On the one hand the US government was loudly proclaiming for the implementation of real democracy in developing nations; on the other, the government was using underhanded means to foment a phony "orange revolution" to put a US and EU-favored Ukrainian oligarch in power as a means to counter Russia's influence in Ukraine.
I warned readers that the contradiction would not stand and that meddling in Ukraine's democratic process would come back to bite US foreign relations. Two years later Russian President Vladimir Putin signed into law sweeping authority to monitor the activities and finances of NGOs (nongovernmental organizations).
The new powers, which include the right to suspend NGOs should they "threaten Russia's sovereignty or independence", have been condemned by both domestic and international rights groups. The rules are widely seen as a Russian effort to prevent any Ukraine or Georgia-style revolution spearheaded by NGOs.With those words President Putin became the first leader of a major nation to publicly spotlight the role of ingos (international ngos) in 21st century international relations and their implications for a sovereign nation's defense policy. Whereupon officials in every repressive government the world over gleefully broke out the champagne. Russia had just handed them, on a silver platter, the moral authority to block human rights reforms favored by ingos -- and the excuse to brand even the most innocent ingos as gongos.
The FSB security service -- the main successor to the Soviet KGB -- has accused Western intelligence agents of using NGOs to foment revolution in the former Soviet Union. The authorities' new powers cover the activities of numerous charities in Russia as well as non-profit groups promoting human rights and democracy.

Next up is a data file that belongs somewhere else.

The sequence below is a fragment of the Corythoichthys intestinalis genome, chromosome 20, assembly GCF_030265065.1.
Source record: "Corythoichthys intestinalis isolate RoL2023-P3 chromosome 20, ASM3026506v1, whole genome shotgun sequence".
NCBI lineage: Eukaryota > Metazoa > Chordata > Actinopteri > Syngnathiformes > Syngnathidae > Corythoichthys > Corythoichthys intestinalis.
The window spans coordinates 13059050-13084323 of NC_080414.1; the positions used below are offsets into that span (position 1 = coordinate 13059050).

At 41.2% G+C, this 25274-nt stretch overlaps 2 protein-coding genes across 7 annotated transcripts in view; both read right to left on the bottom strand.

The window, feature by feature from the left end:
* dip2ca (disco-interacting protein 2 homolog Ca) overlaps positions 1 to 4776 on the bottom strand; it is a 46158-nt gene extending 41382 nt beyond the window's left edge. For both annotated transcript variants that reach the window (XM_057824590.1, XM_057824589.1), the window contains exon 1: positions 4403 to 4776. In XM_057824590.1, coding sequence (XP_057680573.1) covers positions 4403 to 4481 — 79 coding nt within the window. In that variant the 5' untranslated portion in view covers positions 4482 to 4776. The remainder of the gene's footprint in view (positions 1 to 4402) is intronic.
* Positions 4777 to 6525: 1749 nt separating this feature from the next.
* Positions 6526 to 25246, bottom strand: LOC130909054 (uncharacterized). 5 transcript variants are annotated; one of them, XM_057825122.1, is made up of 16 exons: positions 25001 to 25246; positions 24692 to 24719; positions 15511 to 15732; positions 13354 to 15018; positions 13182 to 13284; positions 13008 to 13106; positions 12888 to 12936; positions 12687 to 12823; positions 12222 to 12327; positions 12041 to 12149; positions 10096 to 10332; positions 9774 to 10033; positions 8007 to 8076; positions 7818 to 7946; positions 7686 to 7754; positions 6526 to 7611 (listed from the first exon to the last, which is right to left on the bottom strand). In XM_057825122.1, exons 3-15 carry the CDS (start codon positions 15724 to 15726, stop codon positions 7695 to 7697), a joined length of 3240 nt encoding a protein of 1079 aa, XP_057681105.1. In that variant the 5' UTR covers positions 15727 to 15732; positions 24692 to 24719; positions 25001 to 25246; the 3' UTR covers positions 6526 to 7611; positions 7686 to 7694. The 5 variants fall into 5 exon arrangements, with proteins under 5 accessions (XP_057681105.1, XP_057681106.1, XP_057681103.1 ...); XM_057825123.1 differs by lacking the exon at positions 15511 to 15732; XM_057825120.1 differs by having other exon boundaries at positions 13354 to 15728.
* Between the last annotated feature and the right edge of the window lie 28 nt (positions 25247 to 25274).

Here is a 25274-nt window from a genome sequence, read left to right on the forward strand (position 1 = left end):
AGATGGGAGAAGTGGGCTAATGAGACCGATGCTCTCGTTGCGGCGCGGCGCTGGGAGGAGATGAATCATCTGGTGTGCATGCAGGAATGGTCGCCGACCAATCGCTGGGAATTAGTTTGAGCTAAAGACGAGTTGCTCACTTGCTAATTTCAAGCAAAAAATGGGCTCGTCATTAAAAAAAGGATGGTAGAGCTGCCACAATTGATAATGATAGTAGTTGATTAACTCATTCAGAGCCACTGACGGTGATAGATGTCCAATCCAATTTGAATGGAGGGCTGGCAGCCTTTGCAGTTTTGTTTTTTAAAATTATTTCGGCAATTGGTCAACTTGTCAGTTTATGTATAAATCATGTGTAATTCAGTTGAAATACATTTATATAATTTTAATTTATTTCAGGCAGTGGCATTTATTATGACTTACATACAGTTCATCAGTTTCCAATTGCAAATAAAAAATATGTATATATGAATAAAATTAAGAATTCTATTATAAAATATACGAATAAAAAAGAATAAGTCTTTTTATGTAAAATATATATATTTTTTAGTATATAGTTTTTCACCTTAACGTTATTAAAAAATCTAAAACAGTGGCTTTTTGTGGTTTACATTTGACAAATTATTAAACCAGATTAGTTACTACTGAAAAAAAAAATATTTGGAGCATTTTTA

"We are for [ngo] funding being transparent ... we don't want them led by puppeteers from abroad," Putin. "NGOs must not be used by some states as an instrument of foreign policy on the territory of other states."(1)
What is a gongo? A gongo, according to foreign policy analyst Moisés Naím, is a government-organized nongovernmental organization. Isn't that definition a contradiction in terms? Why yes, it is.
Behind this contradictory and almost laughable tongue-twister lies an important and growing global trend that deserves more scrutiny: Governments are funding and controlling [ngos], often stealthily.I dispute that any gongo is "benign." A deliberate contradiction in terms, when carried out by a government, is never benign. But this does not take away from Naím's excellent argument that the world now needs a rating system for ngos to distinguish whether they are genuine or a gongo.
Some gongos are benign, others irrelevant. But many ... are dangerous. Some act as the thuggish arm of repressive governments. Others use the practices of democracy to subtly undermine democracy at home. Abroad, the gongos of repressive regimes lobby the United Nations and other international institutions, often posing as representatives of citizen groups with lofty aims when, in fact, they are nothing but agents of governments that fund them. Some governments embed their gongos deep in the societies of other countries and use them to advance their interests abroad.(2)
Gongos represent Me-Tooism in foreign relations ploys. Used to be that only the biggest governments acted globally behind the friendly mask of citizen movements; now any government can play the game, as witness gongos fronted by Burma and North Korea: the Myanmar Women's Affairs Federation and Chongryon, the General Association of [North] Korean residents in Japan.